No. Only two little letters but pack a powerful punch. Learning to deliver them with grace, tact, wisdom and strategy is quite the challenge though. But No is essential to give rise to a bigger Yes. And when I say bigger Yes, I mean the big dream, the fuller view, the longer term, the core of what makes you come alive.
‘No’ is a portal to the realm of your possible.
Over the years I’ve had an undulating relationship with yes, and as a corollary, to no. When I first started as a freelancer I said yes to pretty much everything. Yes was experience, and yes came with the incredulity that people wanted to pay me for my work. That was great, for a time, and led to many an adventure, but yes also led me to stretch myself thin, not focus enough and keep putting off some of the bigger projects because I was filling them with shorter term projects. I was working lots but getting paid little- taking on jobs that did not offer enough finance, out of fear, ironically, of my own lack of finance. The fear of lack of work and fear of lack of opportunity were also forcing the default yes. I would say yes because I was afraid another offer would not come along. But there comes a time to refine the no and tackle the fear head on in order to grow and thrive.
This is a work in progress (always) but these are some of the things I have been learning along the way.
In order to say No, I needed to substitute it with my bigger yes. Having a vision, a dream, and a plan of action to get me there has always motivated me and my vision needs to be loud, clear and alluring. It is something I need to constantly revisit and keep alive and fresh (meditation, guided visualisations and Pinterest helps me!) My vision changes frequently too, evolving with my ideas, experience and skillset. But with a bigger yes in place, I feel more justified and aligned when saying no. No becomes easier and clearer, and I trust that it is creating space for a larger plan to unfold. No is fuel and fire for my own creative practice.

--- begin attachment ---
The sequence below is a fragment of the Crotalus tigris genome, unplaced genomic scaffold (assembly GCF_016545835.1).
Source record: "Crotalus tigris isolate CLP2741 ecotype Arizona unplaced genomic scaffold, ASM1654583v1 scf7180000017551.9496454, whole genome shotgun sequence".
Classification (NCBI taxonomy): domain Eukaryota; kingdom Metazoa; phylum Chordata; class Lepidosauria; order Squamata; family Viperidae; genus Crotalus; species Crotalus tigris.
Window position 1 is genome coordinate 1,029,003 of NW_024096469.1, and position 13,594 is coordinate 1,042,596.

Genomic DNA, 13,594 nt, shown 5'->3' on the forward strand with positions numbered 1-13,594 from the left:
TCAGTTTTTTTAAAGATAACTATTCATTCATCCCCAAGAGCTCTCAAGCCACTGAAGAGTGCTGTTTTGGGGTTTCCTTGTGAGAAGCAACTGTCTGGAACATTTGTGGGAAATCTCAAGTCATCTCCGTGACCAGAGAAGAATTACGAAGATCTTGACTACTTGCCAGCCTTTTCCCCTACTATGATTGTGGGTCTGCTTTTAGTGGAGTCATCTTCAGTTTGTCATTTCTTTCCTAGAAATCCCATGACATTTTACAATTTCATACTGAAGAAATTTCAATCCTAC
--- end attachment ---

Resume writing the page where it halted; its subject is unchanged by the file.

Over time I have also learned that there are ways to say no. Graceful ones, and ones which actually help the other person while also helping to maintain the relationship with the potential client or collaborator. So, in saying No, I also aim to ask, ‘How can I serve this person? What is their need and can I link them to a solution?
Here are a few examples of how I have learned to say No:
No, that timing does not work for me, but thank you for asking. Please keep me up to date with your progress and projects and I hope we can work together again in the future. In the meantime here is a resource which I think you will find useful….
No, I am unavailable on that date unfortunately, but here is another person who I think could help you…
I am afraid that my skills set does not match up with your needs on this particular occasion. However, I love your work and what you are offering to the world, and I would be keen to work with you on a future project- please keep me in mind.